News>Extraordinary medical breakthroughs; Air Force makes them possible
Lt. Col. (Dr.) Chad Hivnor uses a carbon dioxide fractional laser to help improve skin texture and flexibility on a wounded warrior's arm at Wilford Hall Ambulatory Surgical Center, Joint Base San Antonio-Lackland, Texas. (U.S. Air Force photo by Staff Sgt. Robert Barnett)
Service members work together to transfer a patient aboard a C-17 Globemaster III July 10, 2013, Ramstein Air Base, Germany. An active-duty Air Force crew made history while flying specialized medical teams and their patient requiring medical equipment never before used on board a transatlantic mission. (U.S. Air Force photo/Senior Airman Hailey Haux)
U.S. Air Force Lt. Col. Jeremy Cannon (right) and Army Capt. Michael Campbell both treat an extracorporeal membrane oxygenation patient on a C-17 Globemaster III, Jan. 16 at Joint Base San Antonio-Lackland, Texas. (U.S. Air Force photo/Staff Sgt. Kevin Iinuma)
U.S. Air Force Lt. Col. (Dr.) Jeremy Cannon treats an extracorporeal membrane oxygenation patient on a C-17 Globemaster III, Jan. 16 at Joint Base San Antonio-Lackland, Texas. The patient was the first to be air-transferred on an ECMO machine this year. (U.S. Air Force photo/Staff Sgt. Kevin Iinuma)
7/19/2013 - JOINT BASE SAN ANTONIO-LACKLAND, Texas -- Imagine a world with no cellphones, computers or electricity; no television to watch your favorite sitcom, and no cars to meet up with your friends or medicine to cure you when you're sick.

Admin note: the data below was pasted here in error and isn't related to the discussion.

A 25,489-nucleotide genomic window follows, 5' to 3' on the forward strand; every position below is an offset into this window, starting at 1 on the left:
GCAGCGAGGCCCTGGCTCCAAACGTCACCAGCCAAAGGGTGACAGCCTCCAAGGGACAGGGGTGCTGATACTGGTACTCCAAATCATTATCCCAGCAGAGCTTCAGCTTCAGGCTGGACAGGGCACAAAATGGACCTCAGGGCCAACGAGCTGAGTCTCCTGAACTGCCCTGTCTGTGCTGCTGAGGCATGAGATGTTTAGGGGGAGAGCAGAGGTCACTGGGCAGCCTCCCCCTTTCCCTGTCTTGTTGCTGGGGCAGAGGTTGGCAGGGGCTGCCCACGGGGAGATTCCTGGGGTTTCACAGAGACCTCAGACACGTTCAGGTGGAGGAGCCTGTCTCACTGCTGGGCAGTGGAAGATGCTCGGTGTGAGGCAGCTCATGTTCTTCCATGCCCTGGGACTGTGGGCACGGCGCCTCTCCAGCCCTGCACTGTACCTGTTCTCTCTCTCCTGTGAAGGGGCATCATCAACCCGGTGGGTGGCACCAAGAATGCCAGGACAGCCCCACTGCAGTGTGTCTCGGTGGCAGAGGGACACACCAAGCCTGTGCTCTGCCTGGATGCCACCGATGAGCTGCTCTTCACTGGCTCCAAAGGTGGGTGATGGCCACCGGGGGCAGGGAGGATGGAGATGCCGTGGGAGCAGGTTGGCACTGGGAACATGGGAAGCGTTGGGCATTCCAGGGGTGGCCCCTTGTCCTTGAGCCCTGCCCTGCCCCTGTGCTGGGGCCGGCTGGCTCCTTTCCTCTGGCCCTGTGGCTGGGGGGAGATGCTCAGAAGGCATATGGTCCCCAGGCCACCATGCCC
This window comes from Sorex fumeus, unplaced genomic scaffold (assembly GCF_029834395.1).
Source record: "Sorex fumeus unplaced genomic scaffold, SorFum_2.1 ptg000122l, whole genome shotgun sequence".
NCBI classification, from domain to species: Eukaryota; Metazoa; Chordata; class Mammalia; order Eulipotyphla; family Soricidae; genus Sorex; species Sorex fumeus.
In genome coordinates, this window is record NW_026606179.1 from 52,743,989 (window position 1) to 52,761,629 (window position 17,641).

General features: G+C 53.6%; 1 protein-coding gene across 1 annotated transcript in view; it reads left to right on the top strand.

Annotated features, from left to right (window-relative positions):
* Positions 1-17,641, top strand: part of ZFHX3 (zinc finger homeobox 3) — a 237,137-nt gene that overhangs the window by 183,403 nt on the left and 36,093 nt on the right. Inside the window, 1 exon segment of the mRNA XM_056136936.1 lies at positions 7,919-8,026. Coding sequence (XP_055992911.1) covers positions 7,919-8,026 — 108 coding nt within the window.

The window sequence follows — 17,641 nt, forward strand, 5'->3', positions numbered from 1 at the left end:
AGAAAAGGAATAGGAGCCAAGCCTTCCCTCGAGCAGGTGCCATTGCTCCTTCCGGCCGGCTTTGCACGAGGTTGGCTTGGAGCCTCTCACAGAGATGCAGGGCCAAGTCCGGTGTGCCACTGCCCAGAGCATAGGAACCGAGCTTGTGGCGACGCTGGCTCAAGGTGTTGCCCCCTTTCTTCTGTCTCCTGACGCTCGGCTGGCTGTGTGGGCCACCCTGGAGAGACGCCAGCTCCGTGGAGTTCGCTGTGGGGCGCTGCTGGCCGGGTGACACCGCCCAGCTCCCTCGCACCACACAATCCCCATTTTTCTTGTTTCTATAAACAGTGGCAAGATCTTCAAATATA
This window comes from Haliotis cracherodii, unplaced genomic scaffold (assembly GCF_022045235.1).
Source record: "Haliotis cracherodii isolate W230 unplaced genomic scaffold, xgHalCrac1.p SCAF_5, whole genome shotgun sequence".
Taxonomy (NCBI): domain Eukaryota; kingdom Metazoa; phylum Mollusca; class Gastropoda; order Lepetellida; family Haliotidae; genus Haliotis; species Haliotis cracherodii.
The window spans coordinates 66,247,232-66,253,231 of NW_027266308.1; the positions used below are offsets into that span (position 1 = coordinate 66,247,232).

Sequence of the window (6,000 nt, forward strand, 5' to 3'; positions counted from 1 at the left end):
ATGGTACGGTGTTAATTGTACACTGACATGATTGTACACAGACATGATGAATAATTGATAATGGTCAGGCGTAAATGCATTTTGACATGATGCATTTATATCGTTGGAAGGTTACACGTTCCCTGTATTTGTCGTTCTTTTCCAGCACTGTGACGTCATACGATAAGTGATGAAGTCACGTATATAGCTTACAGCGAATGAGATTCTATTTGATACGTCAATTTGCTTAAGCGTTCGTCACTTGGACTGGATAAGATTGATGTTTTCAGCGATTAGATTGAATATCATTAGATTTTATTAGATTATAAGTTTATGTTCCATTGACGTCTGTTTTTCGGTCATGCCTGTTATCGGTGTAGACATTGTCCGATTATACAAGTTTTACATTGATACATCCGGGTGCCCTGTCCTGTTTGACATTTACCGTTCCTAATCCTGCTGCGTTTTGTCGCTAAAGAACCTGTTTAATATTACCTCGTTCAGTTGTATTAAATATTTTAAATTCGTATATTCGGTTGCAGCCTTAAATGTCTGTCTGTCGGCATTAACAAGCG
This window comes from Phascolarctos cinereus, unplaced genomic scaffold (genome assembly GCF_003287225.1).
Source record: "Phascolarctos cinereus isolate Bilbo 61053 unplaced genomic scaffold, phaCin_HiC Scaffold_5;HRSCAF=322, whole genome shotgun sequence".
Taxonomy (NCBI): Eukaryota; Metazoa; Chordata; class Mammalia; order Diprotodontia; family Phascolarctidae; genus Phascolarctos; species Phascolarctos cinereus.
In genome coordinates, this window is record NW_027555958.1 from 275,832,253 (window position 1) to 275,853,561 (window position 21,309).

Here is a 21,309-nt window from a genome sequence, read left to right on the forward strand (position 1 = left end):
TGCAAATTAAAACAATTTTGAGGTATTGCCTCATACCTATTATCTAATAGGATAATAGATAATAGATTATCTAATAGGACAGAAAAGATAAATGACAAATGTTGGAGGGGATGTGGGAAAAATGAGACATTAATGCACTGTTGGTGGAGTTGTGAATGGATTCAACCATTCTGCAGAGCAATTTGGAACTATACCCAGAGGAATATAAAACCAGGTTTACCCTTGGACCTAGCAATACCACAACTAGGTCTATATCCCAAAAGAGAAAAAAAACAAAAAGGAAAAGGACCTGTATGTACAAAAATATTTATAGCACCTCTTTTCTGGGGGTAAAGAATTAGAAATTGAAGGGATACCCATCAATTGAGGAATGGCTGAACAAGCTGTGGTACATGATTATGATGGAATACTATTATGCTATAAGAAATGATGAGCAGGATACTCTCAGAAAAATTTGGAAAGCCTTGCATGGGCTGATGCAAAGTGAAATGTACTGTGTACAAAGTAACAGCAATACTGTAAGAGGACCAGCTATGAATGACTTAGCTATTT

Many aspects of our lives would cease to exist without science and technology; the lives of today's warfighters are no different. They rely on the 59th Medical Wing's Chief Scientist's Office, more commonly referred to as the Science and Technology Division (ST), to sustain their health and performance.
Located at the Wilford Hall Ambulatory Surgical Center, ST employs innovative technologies to sustain service members' health and performance. These warriors devote their lives to fighting for our country while 59th MDW Chief Scientist Dr. Debra Niemeyer and members of the Science and Technology Division devote their lives to improving care for them.
"We help support and drive research that changes how we conduct medicine and transform health care," Niemeyer said. "We support our clinicians, staff, and many investigators in performing research that will actually change how we care for our patient population."
The office supports research in several areas such as statistics, program management, scientific reviews, and budget analysis. Additionally, it ensures both major commands and principle investigators are up to date on the latest Air Force and wing research policies, submission processes, and opportunities for funding.
A recent breakthrough involves saving the critically ill who are being flown half-way around the world to more definitive care here in San Antonio.
ST helped Lt. Col. (Dr.) Jeremy Cannon, the chief of trauma and acute care surgery at the San Antonio Military Medical Center, located at nearby Joint Base San Antonio-Fort Sam Houston, to obtain funding for the Defense Medical Research and Development Program. The program supports adult extra-corporeal membrane oxygenation. Commonly known as adult ECMO, it's a heart-lung bypass system that keeps patients who are severely wounded or extremely ill alive during global transport.